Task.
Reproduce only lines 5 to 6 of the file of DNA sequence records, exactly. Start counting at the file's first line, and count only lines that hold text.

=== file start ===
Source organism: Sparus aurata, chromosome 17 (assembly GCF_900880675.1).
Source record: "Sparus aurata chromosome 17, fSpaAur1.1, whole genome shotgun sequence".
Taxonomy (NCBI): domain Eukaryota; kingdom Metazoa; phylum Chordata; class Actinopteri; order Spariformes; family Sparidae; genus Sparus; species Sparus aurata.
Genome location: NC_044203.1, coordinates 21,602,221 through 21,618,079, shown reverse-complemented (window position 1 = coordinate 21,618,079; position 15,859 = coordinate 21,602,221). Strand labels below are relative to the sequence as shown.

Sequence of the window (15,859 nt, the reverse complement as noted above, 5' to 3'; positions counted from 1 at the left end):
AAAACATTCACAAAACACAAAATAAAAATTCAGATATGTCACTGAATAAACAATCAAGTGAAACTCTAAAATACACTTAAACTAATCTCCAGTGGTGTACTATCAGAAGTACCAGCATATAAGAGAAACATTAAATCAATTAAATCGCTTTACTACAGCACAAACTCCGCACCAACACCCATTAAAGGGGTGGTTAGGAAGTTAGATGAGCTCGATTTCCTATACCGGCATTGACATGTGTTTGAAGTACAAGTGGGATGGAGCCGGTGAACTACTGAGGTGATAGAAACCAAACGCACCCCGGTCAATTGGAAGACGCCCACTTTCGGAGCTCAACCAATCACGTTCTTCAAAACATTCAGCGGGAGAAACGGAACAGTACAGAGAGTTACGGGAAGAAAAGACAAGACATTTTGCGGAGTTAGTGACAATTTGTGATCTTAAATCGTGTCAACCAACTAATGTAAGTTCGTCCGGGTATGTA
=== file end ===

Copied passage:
Sequence of the window (15,859 nt, the reverse complement as noted above, 5' to 3'; positions counted from 1 at the left end):
AAAACATTCACAAAACACAAAATAAAAATTCAGATATGTCACTGAATAAACAATCAAGTGAAACTCTAAAATACACTTAAACTAATCTCCAGTGGTGTACTATCAGAAGTACCAGCATATAAGAGAAACATTAAATCAATTAAATCGCTTTACTACAGCACAAACTCCGCACCAACACCCATTAAAGGGGTGGTTAGGAAGTTAGATGAGCTCGATTTCCTATACCGGCATTGACATGTGTTTGAAGTACAAGTGGGATGGAGCCGGTGAACTACTGAGGTGATAGAAACCAAACGCACCCCGGTCAATTGGAAGACGCCCACTTTCGGAGCTCAACCAATCACGTTCTTCAAAACATTCAGCGGGAGAAACGGAACAGTACAGAGAGTTACGGGAAGAAAAGACAAGACATTTTGCGGAGTTAGTGACAATTTGTGATCTTAAATCGTGTCAACCAACTAATGTAAGTTCGTCCGGGTATGTA